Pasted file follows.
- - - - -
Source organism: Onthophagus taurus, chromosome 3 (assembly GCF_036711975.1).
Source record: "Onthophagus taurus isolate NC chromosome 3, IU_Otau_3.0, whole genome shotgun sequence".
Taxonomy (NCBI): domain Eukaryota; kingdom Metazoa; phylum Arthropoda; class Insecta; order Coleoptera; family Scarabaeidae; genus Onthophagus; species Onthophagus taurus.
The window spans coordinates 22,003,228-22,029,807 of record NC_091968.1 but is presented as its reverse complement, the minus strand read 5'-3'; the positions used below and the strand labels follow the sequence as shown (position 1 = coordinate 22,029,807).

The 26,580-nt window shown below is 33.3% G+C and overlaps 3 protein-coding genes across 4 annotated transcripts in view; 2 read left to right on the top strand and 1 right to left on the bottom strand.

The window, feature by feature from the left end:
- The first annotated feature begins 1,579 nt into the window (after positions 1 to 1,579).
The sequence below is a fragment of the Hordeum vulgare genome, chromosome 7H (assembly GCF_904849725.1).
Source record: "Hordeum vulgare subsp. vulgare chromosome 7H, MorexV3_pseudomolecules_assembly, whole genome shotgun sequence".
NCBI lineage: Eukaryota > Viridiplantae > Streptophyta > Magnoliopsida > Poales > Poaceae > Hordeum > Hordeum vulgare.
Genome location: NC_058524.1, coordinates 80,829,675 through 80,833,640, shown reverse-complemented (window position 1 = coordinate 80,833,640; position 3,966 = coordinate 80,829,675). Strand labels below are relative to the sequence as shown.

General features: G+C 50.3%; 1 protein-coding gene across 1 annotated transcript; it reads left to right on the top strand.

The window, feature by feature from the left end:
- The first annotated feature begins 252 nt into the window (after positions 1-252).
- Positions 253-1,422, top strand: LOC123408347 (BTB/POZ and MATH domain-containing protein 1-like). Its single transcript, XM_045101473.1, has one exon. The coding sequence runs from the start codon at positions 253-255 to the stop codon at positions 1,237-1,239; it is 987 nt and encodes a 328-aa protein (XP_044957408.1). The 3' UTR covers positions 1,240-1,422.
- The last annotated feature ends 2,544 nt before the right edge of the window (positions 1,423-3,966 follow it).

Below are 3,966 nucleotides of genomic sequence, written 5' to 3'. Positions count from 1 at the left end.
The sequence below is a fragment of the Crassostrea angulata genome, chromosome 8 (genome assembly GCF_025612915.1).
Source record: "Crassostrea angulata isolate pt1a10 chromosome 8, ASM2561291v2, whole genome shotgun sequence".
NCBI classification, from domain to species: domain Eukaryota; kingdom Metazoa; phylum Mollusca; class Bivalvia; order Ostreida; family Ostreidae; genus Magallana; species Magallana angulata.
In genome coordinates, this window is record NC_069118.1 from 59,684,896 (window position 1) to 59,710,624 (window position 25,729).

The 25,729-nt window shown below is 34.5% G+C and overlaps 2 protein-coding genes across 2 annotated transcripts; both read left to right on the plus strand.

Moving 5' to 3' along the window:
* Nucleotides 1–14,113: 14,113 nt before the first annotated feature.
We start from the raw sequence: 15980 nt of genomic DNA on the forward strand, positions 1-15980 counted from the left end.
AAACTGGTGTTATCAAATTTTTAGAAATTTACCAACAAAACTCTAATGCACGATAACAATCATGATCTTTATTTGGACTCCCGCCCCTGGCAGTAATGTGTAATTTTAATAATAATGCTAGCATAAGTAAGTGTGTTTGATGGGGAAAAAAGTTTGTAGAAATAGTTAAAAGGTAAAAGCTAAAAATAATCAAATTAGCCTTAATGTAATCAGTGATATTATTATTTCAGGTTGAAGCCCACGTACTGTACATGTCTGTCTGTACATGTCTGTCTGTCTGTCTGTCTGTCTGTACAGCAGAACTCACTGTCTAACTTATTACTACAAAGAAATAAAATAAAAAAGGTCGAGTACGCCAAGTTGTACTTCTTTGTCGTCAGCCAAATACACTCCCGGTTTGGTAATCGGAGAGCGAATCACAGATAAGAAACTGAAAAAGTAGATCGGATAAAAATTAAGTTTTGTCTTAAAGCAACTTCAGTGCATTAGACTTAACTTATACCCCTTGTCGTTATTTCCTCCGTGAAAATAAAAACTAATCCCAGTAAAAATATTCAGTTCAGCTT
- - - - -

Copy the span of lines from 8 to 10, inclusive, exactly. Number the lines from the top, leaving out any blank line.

The sequence below is a fragment of the Hordeum vulgare genome, chromosome 7H (assembly GCF_904849725.1).
Source record: "Hordeum vulgare subsp. vulgare chromosome 7H, MorexV3_pseudomolecules_assembly, whole genome shotgun sequence".
NCBI lineage: Eukaryota > Viridiplantae > Streptophyta > Magnoliopsida > Poales > Poaceae > Hordeum > Hordeum vulgare.